Why doesn’t the general public seem to care much about the diabetes epidemic? And why don’t most people seem to have a clue about the difference between type 1 and type 2? This lack of recognition is one of our biggest peeves, right?
Well, renown filmmaker Jenny MacKenzie, mother of a now-14-year-old with type 1 diabetes, is on a mission to change all that. She’s hard at work on a full-length documentary film that aims to alter our country’s understanding of diabetes. The film is called SUGAR BABIES — a narrative that weaves together four families’ stories, highlighting the urgency of diabetes as a public health concern, while “juxtaposing two types of diabetes.” It’s already being described by inside critics as “intimate, searing, and inspirational.”
Jenny hopes it will be a game-changer because — along the lines of Kick Like A Girl, her award-winning HBO documentary that took on the stereotypes that still plague the sexes and showed that girls can compete just as fiercely as boys — this new film about diabetes has huge educational aspirations. For Kick, Jenny and her team developed a full school curriculum, coaches’ guide, plus ‘go-to information and resources,’ including nutritional information online.
They plan to do the same for SUGAR BABIES, including information on both types of diabetes, nutrition, public health resources, and interactive discussion questions. They hope to push these resources to medical schools, legislators, high schools, colleges, and physicians’ offices, to name a few.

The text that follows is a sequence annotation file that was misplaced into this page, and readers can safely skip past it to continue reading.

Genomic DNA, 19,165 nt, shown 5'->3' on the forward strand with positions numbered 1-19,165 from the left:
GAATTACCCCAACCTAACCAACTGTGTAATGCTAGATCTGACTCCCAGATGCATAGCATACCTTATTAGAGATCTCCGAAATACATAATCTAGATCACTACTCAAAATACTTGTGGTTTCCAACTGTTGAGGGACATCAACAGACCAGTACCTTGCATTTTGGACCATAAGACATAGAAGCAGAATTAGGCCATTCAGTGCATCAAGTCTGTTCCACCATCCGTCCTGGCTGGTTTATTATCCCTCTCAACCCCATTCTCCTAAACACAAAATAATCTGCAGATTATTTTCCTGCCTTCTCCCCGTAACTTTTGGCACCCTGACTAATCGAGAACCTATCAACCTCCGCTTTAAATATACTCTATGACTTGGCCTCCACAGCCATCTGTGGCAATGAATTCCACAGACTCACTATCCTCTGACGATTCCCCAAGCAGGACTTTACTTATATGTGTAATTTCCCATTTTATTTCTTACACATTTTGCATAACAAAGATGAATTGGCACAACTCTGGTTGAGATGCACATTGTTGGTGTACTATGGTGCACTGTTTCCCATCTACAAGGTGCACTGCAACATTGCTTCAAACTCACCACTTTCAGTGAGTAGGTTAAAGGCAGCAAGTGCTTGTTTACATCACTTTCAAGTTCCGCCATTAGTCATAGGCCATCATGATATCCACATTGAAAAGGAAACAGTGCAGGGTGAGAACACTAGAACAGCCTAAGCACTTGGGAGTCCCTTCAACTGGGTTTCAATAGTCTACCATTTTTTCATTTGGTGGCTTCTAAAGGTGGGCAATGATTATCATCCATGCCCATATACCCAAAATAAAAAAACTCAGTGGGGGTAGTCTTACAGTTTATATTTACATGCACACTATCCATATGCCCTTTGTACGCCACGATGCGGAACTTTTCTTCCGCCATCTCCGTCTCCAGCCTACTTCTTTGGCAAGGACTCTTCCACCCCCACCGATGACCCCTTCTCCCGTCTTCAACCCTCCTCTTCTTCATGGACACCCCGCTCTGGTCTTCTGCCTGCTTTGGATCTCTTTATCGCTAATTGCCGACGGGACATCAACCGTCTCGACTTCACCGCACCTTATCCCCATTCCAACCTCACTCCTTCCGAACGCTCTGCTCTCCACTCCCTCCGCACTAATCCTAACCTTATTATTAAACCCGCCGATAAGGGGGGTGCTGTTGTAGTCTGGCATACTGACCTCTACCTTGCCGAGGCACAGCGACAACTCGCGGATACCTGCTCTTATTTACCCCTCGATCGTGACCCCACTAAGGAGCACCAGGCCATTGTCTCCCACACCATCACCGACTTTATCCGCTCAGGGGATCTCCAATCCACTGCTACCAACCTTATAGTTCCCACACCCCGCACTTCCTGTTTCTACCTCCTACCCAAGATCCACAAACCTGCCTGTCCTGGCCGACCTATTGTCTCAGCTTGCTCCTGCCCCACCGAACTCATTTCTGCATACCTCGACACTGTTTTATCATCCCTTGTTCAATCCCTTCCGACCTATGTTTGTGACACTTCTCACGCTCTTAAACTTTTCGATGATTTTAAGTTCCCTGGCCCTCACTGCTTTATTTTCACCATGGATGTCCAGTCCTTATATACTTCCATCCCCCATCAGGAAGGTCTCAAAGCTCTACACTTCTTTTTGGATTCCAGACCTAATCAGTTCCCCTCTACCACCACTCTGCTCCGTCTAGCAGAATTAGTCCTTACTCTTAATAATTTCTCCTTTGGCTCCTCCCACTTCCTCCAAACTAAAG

“It’s exciting for me as an independent documentary filmmaker who cares about social change,” Jenny says. “I was not aware until I became a mom of a type 1 how challenging the misperceptions are on the differences between type 1 and type 2… It’s time to set the record straight. Nothing but good things happen when people really begin to understand the differences.”
The film follows four main characters (2 with type 1, a father and 11-year-old daughter with type 2, and a mother of a type 1 child who has become an advocate in her neighborhood due to the high incidence of type 1 diagnosis in their town), at home, in school, on the sports field, and at their diabetes clinic appointments — all against the backdrop of the public health crisis. Here’s a peek at the film’s trailer:
Note that famous type 1 endocrinologist Irl Hirsch and his journalist brother Jim Hirsch, author of the seminal book Cheating Destiny, both appear in the film. Jim is actually a member of Jenny’s project team, responsible for some of the writing and story editing.
Jenny expects the film to be finished next fall, in time for a big festival debut. “Our true dream would be a big festival run. We’ll submit first to the top-tier festivals — Sundance, Tribeca, and Toronto — and then move to B-tier festivals if necessary. Ideally we’d have a broadcast premiere on A&E or on HBO, like we did with Kick Like a Girl,” Jenny says. They’re seeking funding for the film and educational materials now, and Jenny’s quite optimistic.
We spoke with her a little more in depth last week to get some of the back story on this project:
JM) Other films are often a way to connect type 1s themselves — so they have a narrow audience. Those films are not going to entertain or interest an audience that’s not connected to type 1 diabetes. Those films are necessary and useful for them, but ours is a film with a much broader reach.